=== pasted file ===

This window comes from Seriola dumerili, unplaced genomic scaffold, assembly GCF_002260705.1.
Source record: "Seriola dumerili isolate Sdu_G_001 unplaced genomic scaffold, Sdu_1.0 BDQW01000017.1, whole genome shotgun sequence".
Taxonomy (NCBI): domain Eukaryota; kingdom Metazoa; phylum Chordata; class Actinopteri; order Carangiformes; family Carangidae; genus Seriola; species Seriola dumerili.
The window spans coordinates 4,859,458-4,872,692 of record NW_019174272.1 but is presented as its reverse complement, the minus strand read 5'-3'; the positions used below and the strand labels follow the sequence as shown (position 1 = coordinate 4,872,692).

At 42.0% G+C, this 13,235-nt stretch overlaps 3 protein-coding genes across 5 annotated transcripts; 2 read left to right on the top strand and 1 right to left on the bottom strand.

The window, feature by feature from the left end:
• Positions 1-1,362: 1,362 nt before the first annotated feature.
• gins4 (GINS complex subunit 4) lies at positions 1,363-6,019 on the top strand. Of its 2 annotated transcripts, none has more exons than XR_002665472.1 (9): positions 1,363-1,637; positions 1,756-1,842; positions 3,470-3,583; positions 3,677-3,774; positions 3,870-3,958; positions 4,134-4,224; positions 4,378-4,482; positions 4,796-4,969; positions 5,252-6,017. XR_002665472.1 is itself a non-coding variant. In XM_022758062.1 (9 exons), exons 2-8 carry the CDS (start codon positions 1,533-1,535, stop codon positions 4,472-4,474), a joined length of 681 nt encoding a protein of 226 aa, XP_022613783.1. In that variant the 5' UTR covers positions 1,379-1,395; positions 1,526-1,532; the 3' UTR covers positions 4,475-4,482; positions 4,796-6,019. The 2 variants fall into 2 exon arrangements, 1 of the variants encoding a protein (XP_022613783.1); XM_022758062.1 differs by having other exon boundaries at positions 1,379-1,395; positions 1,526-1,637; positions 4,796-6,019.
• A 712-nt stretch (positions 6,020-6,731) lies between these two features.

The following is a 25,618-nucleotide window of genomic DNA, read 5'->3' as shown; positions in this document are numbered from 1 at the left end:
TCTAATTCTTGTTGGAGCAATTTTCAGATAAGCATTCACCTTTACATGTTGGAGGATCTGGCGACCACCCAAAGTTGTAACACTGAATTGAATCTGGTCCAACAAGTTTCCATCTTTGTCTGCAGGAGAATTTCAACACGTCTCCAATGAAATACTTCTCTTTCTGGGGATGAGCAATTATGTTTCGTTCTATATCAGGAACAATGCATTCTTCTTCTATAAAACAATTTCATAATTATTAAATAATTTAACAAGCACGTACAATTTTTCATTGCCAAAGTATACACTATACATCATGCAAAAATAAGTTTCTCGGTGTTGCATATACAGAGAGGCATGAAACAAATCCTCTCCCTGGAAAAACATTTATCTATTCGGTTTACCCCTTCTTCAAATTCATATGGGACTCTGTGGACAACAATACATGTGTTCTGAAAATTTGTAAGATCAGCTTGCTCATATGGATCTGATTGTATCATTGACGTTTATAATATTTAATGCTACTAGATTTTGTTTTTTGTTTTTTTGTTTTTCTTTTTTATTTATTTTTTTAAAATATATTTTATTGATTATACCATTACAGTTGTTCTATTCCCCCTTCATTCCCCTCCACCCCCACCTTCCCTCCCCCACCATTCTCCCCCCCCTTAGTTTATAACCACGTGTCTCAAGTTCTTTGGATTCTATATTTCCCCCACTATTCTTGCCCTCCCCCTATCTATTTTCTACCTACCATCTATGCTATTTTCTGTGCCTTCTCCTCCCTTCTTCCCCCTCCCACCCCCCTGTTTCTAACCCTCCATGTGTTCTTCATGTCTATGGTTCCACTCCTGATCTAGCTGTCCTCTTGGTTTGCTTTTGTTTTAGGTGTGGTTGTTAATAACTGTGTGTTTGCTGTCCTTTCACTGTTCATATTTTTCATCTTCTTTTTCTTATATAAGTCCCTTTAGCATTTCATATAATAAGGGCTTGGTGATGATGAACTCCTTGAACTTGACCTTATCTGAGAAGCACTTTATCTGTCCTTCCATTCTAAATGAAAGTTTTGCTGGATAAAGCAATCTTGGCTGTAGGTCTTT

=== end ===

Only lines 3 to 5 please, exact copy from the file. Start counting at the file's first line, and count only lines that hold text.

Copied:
Taxonomy (NCBI): domain Eukaryota; kingdom Metazoa; phylum Chordata; class Actinopteri; order Carangiformes; family Carangidae; genus Seriola; species Seriola dumerili.
The window spans coordinates 4,859,458-4,872,692 of record NW_019174272.1 but is presented as its reverse complement, the minus strand read 5'-3'; the positions used below and the strand labels follow the sequence as shown (position 1 = coordinate 4,872,692).

At 42.0% G+C, this 13,235-nt stretch overlaps 3 protein-coding genes across 5 annotated transcripts; 2 read left to right on the top strand and 1 right to left on the bottom strand.